Bot Traffic: Definition, Types, and Best Practices for Prevention

Sydney Go

Mar 11, 202414 min read
Contributors: Shannon Willoby and Bartłomiej Barcik
Bot Traffic


What Is Bot Traffic?

Bot traffic is non-human traffic to websites and apps generated by automated software programs, or "bots," rather than by human users.

Bot traffic isn’t valuable traffic, but it’s common to see it. Search engine crawlers (also referred to as “spiders”) may visit your site on a regular basis, for example.

Bot traffic typically won’t result in conversions or revenue for your business—although, if you’re an ecommerce business, you might experience shopping bots that make purchases on behalf of human creators. 

However, this mostly pertains to businesses that sell in-demand items like concert tickets or limited sneaker releases.

Some bots visit your site to crawl pages for search engine indexing or check site performance. Other bots may attempt to scrape (extract data) from your site or intentionally overwhelm your servers to attack your site’s accessibility.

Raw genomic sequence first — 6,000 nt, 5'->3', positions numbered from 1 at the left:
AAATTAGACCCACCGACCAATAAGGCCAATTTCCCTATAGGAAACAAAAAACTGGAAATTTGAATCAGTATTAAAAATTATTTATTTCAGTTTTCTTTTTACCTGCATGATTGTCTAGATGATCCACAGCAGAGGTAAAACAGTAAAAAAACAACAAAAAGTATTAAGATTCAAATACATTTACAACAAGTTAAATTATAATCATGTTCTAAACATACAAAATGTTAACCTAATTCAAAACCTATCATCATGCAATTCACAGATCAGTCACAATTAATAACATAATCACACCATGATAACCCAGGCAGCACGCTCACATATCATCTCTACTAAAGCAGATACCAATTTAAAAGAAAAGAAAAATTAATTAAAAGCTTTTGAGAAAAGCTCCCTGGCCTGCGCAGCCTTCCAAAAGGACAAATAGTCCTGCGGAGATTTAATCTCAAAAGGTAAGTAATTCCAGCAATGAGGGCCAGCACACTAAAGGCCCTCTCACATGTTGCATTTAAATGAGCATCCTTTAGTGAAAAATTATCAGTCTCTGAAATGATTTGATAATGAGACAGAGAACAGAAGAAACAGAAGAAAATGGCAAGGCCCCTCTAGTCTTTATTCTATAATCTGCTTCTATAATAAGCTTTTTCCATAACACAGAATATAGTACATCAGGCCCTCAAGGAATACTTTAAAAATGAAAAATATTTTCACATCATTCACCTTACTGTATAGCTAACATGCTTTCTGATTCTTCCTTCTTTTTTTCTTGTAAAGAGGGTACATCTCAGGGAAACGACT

Good Bots vs. Bad Bots: Identifying the Differences

There are both beneficial and harmful bots. Below, we explain how they differ. 

Good Bots

Common good bots include but aren’t limited to:

  • Crawlers from SEO tools: Tool bots, such as the SemrushBot, crawl your site to help you make informed decisions, like optimizing meta tags and assessing the indexability of pages. These bots are used for good to help you meet SEO best practices. 
  • Site monitoring bots: These bots can check for system outages and monitor the performance of your website. We use SemrushBot with tools like Site Audit and more to alert you of issues like downtime and slow response times. Continuous monitoring helps maintain optimal site performance and availability for your visitors.
  • Search engine crawlers: Search engines use bots, such as Googlebot, to index and rank the pages of your website. Without these bots crawling your site, your pages wouldn’t get indexed, and people wouldn’t find your business in search results.
How search engines work

Bad Bots

You may not see traffic from or evidence of malicious bots on a regular basis, but you should always keep in mind the potential of being targeted.

Bad bots include but aren’t limited to:

  • Scrapers: Bots can scrape and copy content from your website without your permission. Publishing that information elsewhere is intellectual property theft and copyright infringement. If people see your content duplicated elsewhere on the web, the integrity of your brand may be compromised.
  • Spam bots: Bots can also create and distribute spam content, such as phishing emails, fake social media accounts, and forum posts. Spam can deceive users and compromise online security by tricking them into revealing sensitive information.